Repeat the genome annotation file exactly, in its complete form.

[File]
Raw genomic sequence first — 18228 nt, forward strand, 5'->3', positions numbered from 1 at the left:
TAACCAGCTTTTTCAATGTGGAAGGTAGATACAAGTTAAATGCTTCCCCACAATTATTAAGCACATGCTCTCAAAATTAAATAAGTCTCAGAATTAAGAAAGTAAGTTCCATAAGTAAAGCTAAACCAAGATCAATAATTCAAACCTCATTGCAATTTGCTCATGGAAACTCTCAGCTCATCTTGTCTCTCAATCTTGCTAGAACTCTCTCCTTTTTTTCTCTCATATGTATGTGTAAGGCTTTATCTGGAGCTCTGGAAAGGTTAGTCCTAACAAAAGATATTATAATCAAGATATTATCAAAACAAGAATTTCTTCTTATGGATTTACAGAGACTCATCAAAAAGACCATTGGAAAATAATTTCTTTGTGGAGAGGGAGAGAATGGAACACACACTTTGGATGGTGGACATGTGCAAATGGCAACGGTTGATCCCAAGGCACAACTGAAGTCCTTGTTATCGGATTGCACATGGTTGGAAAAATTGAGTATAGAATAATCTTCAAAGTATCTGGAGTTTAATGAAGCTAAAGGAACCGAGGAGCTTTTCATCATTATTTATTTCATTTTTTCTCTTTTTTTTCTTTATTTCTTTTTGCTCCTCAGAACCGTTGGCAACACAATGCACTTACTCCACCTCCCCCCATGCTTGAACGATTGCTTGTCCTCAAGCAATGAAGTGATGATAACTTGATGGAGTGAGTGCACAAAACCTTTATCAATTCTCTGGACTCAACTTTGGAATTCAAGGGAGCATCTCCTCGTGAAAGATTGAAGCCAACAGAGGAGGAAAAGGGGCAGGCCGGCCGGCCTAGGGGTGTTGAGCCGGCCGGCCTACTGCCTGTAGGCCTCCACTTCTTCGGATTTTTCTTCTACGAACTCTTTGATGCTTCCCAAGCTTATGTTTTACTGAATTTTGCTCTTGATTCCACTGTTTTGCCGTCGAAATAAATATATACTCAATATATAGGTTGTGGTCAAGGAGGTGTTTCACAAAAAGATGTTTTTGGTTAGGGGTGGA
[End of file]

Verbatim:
Raw genomic sequence first — 18228 nt, forward strand, 5'->3', positions numbered from 1 at the left:
TAACCAGCTTTTTCAATGTGGAAGGTAGATACAAGTTAAATGCTTCCCCACAATTATTAAGCACATGCTCTCAAAATTAAATAAGTCTCAGAATTAAGAAAGTAAGTTCCATAAGTAAAGCTAAACCAAGATCAATAATTCAAACCTCATTGCAATTTGCTCATGGAAACTCTCAGCTCATCTTGTCTCTCAATCTTGCTAGAACTCTCTCCTTTTTTTCTCTCATATGTATGTGTAAGGCTTTATCTGGAGCTCTGGAAAGGTTAGTCCTAACAAAAGATATTATAATCAAGATATTATCAAAACAAGAATTTCTTCTTATGGATTTACAGAGACTCATCAAAAAGACCATTGGAAAATAATTTCTTTGTGGAGAGGGAGAGAATGGAACACACACTTTGGATGGTGGACATGTGCAAATGGCAACGGTTGATCCCAAGGCACAACTGAAGTCCTTGTTATCGGATTGCACATGGTTGGAAAAATTGAGTATAGAATAATCTTCAAAGTATCTGGAGTTTAATGAAGCTAAAGGAACCGAGGAGCTTTTCATCATTATTTATTTCATTTTTTCTCTTTTTTTTCTTTATTTCTTTTTGCTCCTCAGAACCGTTGGCAACACAATGCACTTACTCCACCTCCCCCCATGCTTGAACGATTGCTTGTCCTCAAGCAATGAAGTGATGATAACTTGATGGAGTGAGTGCACAAAACCTTTATCAATTCTCTGGACTCAACTTTGGAATTCAAGGGAGCATCTCCTCGTGAAAGATTGAAGCCAACAGAGGAGGAAAAGGGGCAGGCCGGCCGGCCTAGGGGTGTTGAGCCGGCCGGCCTACTGCCTGTAGGCCTCCACTTCTTCGGATTTTTCTTCTACGAACTCTTTGATGCTTCCCAAGCTTATGTTTTACTGAATTTTGCTCTTGATTCCACTGTTTTGCCGTCGAAATAAATATATACTCAATATATAGGTTGTGGTCAAGGAGGTGTTTCACAAAAAGATGTTTTTGGTTAGGGGTGGA